The World Health Organization (WHO) has conducted a study to determine particulate pollution worldwide. Above all, cities in poorer countries have values far above those recommended. Which are these.
Nine out of ten people in the world breathe polluted air, according to a WHO report.
More than 7 million die every year as a result of this pollution.
The World Health Organization estimates that toxic particles such as sulphate, nitrate and soot are responsible for a quarter of all deaths from heart disease and stroke, a third of lung cancers and almost half of all chronic obstructive pulmonary diseases.
The majority of deaths are registered in low-income countries. Most of the deaths occur in regions in Asia and Africa, where cooking is still more common on open fires, by burning kerosene or wood, or where light is produced.
Every year, millions of people die prematurely as a result of air pollution, the UN agency warned when it presented a study.
Especially in poorer countries, the risk of heart attacks, lung cancer and chronic breathing diseases is increasing.
Overall 3 billion people, more than 40 per cent of the world's population, have no access to safe technological equipment and breathe dirty air into their homes every day.
Also, there are harmful levels of toxic substances in the open air, caused, for example, by industrial and traffic emissions, waste burning and dust.
"Air pollution is one of the main causes of disease and death," said WHO Deputy Director-General Flavia Bustreo.
#AirPollution can be reduced by promoting:— WHO South-East Asia (@WHOSEARO) October 18, 2018
🚇 Sustainable transportation
🌬️ Industrial emission reduction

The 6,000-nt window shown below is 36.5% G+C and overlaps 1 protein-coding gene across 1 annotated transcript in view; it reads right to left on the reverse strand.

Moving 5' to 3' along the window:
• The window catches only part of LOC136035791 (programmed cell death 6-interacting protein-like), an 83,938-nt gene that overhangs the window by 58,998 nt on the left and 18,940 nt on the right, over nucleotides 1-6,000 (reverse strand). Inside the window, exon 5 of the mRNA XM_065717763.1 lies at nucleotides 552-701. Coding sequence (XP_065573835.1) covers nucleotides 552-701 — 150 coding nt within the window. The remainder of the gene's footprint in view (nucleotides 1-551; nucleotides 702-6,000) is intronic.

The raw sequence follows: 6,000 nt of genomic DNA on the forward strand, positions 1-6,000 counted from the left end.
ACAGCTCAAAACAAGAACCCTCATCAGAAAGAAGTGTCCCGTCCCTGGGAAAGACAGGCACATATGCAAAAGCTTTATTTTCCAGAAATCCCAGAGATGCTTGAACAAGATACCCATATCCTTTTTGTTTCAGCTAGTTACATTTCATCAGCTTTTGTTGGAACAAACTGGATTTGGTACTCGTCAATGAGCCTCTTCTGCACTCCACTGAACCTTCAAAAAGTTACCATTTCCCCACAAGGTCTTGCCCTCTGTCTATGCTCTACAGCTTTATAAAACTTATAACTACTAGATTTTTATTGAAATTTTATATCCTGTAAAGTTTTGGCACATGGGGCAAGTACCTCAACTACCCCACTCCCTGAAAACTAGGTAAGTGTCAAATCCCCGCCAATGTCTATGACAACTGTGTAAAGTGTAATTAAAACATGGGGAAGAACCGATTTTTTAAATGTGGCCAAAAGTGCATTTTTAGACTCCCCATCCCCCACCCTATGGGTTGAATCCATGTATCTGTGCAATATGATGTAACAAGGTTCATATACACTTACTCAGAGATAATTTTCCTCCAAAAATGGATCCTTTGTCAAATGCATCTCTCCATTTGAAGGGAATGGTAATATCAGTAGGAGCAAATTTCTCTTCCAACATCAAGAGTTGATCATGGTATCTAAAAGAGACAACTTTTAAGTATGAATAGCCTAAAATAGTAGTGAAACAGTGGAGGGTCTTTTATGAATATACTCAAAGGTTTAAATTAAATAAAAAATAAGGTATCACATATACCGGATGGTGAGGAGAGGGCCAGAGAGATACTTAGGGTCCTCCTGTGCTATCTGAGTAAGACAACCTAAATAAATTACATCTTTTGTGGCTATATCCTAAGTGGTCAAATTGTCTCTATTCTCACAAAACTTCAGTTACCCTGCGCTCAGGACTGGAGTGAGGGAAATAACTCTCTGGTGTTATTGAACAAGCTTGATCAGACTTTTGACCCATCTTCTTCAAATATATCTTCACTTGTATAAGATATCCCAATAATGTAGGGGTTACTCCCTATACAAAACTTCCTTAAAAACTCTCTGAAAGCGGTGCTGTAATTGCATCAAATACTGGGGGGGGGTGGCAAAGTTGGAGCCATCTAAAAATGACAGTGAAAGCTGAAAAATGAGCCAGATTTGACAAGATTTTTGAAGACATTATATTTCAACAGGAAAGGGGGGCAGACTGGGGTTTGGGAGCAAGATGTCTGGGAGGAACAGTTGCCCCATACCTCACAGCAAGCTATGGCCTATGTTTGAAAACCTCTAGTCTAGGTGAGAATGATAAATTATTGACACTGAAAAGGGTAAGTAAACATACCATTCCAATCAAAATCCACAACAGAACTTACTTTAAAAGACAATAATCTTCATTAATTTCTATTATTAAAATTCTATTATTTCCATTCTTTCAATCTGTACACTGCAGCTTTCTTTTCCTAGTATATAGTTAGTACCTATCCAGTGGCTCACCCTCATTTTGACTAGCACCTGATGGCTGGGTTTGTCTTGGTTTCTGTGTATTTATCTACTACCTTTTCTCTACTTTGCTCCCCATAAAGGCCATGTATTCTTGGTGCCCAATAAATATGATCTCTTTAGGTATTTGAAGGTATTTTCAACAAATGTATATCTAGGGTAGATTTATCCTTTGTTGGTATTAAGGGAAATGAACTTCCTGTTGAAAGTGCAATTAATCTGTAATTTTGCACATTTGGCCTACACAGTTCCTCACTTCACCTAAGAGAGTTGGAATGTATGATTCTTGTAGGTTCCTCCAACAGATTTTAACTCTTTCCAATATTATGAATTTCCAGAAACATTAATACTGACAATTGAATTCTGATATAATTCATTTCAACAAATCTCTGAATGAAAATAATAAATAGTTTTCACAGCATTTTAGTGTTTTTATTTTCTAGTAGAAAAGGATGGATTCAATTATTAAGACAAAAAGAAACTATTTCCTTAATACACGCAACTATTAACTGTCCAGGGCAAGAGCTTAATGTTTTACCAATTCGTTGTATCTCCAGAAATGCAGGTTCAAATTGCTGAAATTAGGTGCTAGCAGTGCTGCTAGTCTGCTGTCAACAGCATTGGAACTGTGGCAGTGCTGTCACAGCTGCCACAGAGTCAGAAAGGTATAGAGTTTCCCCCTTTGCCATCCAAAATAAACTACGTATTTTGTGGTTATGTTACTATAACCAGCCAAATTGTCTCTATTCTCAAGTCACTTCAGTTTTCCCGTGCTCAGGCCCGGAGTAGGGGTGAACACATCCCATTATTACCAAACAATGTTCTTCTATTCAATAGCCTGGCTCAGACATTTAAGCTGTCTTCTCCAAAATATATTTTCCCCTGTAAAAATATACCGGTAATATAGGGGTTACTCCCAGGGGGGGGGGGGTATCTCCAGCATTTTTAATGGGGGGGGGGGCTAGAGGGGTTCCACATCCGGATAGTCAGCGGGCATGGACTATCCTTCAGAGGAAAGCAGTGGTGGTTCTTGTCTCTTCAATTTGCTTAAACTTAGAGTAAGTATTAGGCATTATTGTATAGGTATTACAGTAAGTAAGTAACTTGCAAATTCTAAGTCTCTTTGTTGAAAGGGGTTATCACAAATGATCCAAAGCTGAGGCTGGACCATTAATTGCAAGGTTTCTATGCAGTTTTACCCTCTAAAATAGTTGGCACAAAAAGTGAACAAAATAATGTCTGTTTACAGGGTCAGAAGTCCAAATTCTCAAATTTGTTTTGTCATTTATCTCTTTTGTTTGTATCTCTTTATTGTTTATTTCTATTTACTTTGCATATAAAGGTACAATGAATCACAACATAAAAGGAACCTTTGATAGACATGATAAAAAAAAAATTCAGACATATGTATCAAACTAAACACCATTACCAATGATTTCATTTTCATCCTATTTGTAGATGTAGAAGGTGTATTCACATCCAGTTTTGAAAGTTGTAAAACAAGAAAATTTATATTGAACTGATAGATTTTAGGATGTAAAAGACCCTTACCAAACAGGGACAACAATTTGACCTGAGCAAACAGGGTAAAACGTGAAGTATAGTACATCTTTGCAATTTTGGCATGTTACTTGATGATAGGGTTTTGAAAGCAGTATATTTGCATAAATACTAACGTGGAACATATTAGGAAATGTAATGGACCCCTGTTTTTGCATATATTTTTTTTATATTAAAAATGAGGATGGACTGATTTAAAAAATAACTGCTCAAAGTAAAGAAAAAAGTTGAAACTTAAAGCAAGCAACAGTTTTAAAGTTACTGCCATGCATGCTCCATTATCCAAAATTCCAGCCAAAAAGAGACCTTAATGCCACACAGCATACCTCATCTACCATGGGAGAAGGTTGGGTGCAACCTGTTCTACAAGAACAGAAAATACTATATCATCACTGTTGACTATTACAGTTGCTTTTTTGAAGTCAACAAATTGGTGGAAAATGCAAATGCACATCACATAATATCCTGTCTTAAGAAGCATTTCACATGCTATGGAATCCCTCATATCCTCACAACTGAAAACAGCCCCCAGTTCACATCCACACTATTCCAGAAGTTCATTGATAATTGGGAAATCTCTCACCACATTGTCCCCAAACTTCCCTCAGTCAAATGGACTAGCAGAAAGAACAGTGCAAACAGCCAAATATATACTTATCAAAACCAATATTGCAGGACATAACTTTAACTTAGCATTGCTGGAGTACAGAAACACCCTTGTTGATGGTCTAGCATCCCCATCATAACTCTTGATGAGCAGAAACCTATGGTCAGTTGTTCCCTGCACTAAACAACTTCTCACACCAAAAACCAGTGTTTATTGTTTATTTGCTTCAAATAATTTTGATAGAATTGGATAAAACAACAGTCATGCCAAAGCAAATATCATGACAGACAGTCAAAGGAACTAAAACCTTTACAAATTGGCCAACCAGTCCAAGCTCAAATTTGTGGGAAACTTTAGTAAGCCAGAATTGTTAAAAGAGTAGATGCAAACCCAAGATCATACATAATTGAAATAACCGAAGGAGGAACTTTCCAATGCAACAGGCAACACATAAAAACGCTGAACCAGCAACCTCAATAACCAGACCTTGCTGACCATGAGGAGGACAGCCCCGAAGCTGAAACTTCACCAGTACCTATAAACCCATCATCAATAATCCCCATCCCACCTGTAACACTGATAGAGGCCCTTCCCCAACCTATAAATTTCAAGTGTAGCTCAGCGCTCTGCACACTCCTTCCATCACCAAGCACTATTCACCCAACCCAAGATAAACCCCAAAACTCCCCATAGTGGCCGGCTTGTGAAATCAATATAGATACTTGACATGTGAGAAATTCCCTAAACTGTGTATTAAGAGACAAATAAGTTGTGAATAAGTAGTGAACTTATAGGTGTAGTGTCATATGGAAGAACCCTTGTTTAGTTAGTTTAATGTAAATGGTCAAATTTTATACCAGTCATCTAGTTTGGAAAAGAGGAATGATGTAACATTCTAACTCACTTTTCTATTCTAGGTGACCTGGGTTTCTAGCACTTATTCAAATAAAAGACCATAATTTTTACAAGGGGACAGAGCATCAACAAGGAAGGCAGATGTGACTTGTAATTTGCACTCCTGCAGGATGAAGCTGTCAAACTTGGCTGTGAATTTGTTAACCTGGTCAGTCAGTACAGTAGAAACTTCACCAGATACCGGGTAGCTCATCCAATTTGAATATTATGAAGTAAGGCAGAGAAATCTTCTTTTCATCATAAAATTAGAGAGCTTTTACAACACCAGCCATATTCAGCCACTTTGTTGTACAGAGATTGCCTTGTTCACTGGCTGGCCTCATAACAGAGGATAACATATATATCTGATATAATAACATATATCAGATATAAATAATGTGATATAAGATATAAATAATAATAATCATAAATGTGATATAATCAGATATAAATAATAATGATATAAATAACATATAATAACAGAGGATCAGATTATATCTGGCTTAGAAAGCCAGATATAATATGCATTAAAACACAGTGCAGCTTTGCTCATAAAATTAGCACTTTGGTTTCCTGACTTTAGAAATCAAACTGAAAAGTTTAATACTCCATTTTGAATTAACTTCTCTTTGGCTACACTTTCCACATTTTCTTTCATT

♻️ Solid waste management
🍳 Clean cookstoves & fuels
🌞 Solar energy
♒️ Renewable power
⚡️ Energy efficiency
Promote #CleanAir for health and #breathelife ! pic.twitter.com/x25j0gtu4D
In many metropolitan areas and cities around the world, pollution levels are five times higher than recommended by the WHO.
This includes Varanasi, which is considered one of the holiest places of Hinduism and attracts millions of pilgrims every year.
In 2013, the threshold was more than 20 times the recommended allowance. In the capital Delhi, it was 14 times higher than in 2016.
The WHO evaluated data from 108 countries, making it the largest database on air pollution in the world.
From this, the WHO concludes that the problem has been identified and that more and more places want to work on improving the situation.
Over half a million people die prematurely each year in the European Region due to household and ambient #AirPollution, according to the newly updated WHO ambient air quality database. https://t.co/1uXCagtzEm pic.twitter.com/KSN0CtKmJG— WHO/Europe (@WHO_Europe) May 2, 2018
Increase in global air pollution since 2008
Global air pollution rose by eight per cent between 2008 and 2013, although there were significant improvements in some countries.
More than 80 percent of the inhabitants of cities where air quality is measured are exposed to levels above WHO limits.
"98 per cent of cities with more than 100,000 inhabitants in countries with predominantly low and middle incomes do not meet WHO air quality targets," the WHO describes. Although this figure has fallen in industrialised countries, it remains at 56 per cent in our present.
Causes of Air Pollution
Air pollution in cities and urban areas results by industrial facilities, burning of waste and chemicals, and automobile traffic. All are contributors to smog in cities.
The demographic population explosion and economic growth are increasing the demand for food, land and water.
This in turn leads to faster extreme changes by humans.
However, this speed-up would be at the expense of nature and biodiversity. It would have a massive impact on the earth's atmosphere, the oceans and ecosystems.